The Rangers would travel light for speed and mobility. The raiders had to march 22-24 miles from Guimba to Balingcari in one night to stay on the schedule. The Rangers wore soft caps and left their packs behind. They carried little food or water, planning to acquire both from the Filipino natives whose villages they would be traveling through. The guerrillas would assist in this. “About all we did carry was arms, ammunition, and some cigarettes and candy to give to the prisoners when we got to them.” In addition to the bazookas and anti-tank grenades they got from the 6th Division, the Rangers were armed with their standard M1 Garand rifles, M1 Carbines, and M1911 pistols. For heavier firepower they carried .30-06 M1919 Browning Automatic Rifles (BARs) and .45 cal. M1928A1 Thompson submachineguns. Extra ammunition for the BARs and Thompsons was spread throughout the formation.

22 Mucci, “We Swore We’d Die or Do It,” 18-19; Pames, “The Great Cabanatuan Raid,” 13.

Drawing of the SCR-694 radio
Drawing of the various components making the SCR-694 radio functional

In the field the Rangers would rely on the use of guerrilla runners for internal communications. To talk with Sixth Army headquarters and allied aircraft, Mucci’s men carried two ‘long-range’ SCR-694 radio sets (see sketch below). The SCR-694 could transmit voice communication 15 miles and 30 miles with continuous wave (CW/ Morse code). It took five Rangers to carry the various components, hand-crank generator, antennas, and ancillary equipment for the 192-pound SCR-694 sets. The two radio sets gave LTC Mucci the ability to establish a relay site near Guimba just for that purpose.

23 War Department, Radio Set SCR-694-C, Technical Manual (TM) 11-230C, 15 August 1944 (Washington, DC: Government Publishing Office [GPO]), 1; Gordon L. Rottman, The Cabanatuan Prison Raid: The Philippines, 1945 (New York, NY: Osprey Press, 2009), 29.

Movement to the Objective

Though they were given very little ‘prep time,’ the Alamo Scouts relied on experience and their standard operating procedures (SOPs). LTs Rounsaville and Nellist issued final orders before personally inspecting their men and equipment. In addition to the Scouts’ weapons (a mix of M1 Garand rifles, M1 Carbines, and M1928A1 Thompson submachineguns), LT Nellist had each Scout “carry extra ammo bandoliers, a .45 caliber automatic [pistol] with spare clips, a trench knife, and three hand grenades.” The two teams boarded two-and-a-half ton trucks to get to the front line. Before crossing the lines, the men ate a quick meal of black beans and rice and napped until 2100 hours.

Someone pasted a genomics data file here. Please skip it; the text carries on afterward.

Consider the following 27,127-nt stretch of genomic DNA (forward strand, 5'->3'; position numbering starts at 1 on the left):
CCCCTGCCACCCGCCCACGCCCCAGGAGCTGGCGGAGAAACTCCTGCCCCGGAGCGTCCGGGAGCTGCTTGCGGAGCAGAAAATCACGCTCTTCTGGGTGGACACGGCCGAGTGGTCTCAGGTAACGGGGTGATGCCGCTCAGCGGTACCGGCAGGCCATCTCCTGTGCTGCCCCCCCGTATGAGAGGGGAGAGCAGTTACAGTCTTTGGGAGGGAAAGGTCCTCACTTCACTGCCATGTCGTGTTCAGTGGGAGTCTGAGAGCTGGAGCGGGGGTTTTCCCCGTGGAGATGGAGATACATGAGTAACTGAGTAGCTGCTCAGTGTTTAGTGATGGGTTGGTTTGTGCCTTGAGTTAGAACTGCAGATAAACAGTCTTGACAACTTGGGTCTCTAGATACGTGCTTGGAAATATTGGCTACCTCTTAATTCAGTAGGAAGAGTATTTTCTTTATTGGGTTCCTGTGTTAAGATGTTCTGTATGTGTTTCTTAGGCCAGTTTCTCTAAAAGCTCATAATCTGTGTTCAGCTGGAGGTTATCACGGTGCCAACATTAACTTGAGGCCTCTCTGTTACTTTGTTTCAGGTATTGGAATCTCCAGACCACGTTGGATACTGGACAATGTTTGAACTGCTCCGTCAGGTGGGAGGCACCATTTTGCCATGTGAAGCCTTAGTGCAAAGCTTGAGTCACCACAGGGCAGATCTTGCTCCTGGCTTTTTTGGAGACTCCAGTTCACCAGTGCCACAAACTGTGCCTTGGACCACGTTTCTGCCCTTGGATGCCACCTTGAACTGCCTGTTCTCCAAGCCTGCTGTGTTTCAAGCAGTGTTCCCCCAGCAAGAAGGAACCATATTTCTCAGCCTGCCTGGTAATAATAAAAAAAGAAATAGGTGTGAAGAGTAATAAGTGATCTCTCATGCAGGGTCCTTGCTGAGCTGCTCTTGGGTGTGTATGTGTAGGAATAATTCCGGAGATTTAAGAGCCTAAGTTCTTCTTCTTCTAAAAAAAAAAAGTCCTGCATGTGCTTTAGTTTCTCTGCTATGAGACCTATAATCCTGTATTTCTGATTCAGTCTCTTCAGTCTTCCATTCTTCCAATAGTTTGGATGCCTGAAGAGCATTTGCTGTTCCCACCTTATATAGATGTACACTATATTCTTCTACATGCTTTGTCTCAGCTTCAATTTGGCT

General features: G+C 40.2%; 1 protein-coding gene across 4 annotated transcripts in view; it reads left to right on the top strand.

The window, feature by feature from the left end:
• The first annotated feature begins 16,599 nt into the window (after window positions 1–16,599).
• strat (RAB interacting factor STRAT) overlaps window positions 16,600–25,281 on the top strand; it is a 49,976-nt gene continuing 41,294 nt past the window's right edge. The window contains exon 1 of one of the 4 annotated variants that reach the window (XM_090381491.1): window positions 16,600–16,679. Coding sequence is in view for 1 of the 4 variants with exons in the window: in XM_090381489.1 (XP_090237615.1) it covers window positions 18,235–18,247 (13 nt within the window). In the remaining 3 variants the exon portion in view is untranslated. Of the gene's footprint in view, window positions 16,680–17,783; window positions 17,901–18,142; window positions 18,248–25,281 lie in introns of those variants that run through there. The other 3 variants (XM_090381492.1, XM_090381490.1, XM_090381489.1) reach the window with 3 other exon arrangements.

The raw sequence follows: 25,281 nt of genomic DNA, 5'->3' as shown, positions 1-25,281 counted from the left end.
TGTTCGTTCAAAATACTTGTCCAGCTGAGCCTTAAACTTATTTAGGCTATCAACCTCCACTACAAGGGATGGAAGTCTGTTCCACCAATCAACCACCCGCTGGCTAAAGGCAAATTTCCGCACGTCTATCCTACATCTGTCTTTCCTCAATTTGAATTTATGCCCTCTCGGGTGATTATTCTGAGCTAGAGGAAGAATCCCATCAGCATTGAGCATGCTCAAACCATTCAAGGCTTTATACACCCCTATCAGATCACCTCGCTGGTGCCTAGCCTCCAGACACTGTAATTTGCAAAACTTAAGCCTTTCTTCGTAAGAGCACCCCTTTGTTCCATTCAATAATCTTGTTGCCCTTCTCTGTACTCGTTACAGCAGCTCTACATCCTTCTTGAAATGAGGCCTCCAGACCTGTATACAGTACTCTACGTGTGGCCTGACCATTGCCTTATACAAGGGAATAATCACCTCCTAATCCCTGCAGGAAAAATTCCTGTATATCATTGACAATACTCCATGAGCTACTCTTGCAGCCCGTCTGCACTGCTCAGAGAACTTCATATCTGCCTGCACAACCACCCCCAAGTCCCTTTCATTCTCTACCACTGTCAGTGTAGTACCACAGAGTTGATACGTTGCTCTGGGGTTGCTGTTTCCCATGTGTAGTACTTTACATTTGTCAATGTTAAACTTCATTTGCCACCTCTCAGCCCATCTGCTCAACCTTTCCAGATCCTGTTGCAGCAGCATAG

24 Alexander, Shadows in the Jungle, 235; Zedric, Silent Warriors, 188.

Private First Class (PFC) Galen C. Kittleson (Team NELLIST) and two Philippine guerrillas took point for the Scouts 24-mile night movement. They moved in file through the underbrush, tall grass, and rice paddies “under a starry night lit by a half moon.” Nine miles into the movement, Kittleson signaled for a halt. LT Nellist moved forward and Kittleson whispered to him, “Lotta’ #!@? up ahead the way it sounds.” The distant sounds of Japanese tanks and vehicles moving along the Rizal Road was obvious. Kittleson and the two guerrillas confirmed their suspicions. Japanese vehicles and troops were moving to the northeast along the hard-packed dirt road. Though three Japanese tanks were guarding a thirty-foot bridge spanning a ravine, Kittleson was confident that he could lead the patrol undetected down a watery ditch under the bridge. Nellist approved. Clear of the danger area the Scouts picked up the pace. Four hours later, and two-thirds of the way to Cabanatuan, the Scouts faced another danger area – the Rizal Road. With the Japanese vehicle traffic more spread out, the Scouts could sprint across in groups of three-to-four men in the traffic gaps. Afterwards, 1LT Nellist increased the pace. Just at daylight, the Scouts reached Balingcari, CPT Pajota’s headquarters. Together, the Americans and Filipino leaders prepared for the difficult work ahead, reconnoitering the POW camp.

25 Alexander, Shadows in the Jungle, 234-38, quotes from 234 and 35, respectively. PFC Kittleson remained in the Army after the war. He leveraged his experiences in Alamo Scouts to a long and very successful career in Special Forces that extended past the Vietnam War. When he retired as a Command Sergeant Major (CSM) in 1978, he was the one Special Forces soldier to have served in four POW rescue operations in two different wars (WWII and Vietnam). CSM (Ret.) Kittleson died in 2006 and was inducted as a Special Forces Distinguished Member of the regiment (DMOR) in 2009. See: Document, “Distinguished Member of the Special Forces Regiment, Command Sergeant Galen C. Kittleson, Inducted 9 July 2009,” on Internet at: link, accessed 12 November 2017.


Select date:

27 JAN 1945

  • 0630 Guimba - Planning begins
    (6th Rangers, Alamo Scouts, G-2 & Lapham)
  • 1200 Planning session ends, units prep for mission
  • 1400 Alamo Scouts move to departure point outside Guimba
  • 1800 Alamo Scouts depart friendly lines.

28 JAN 1945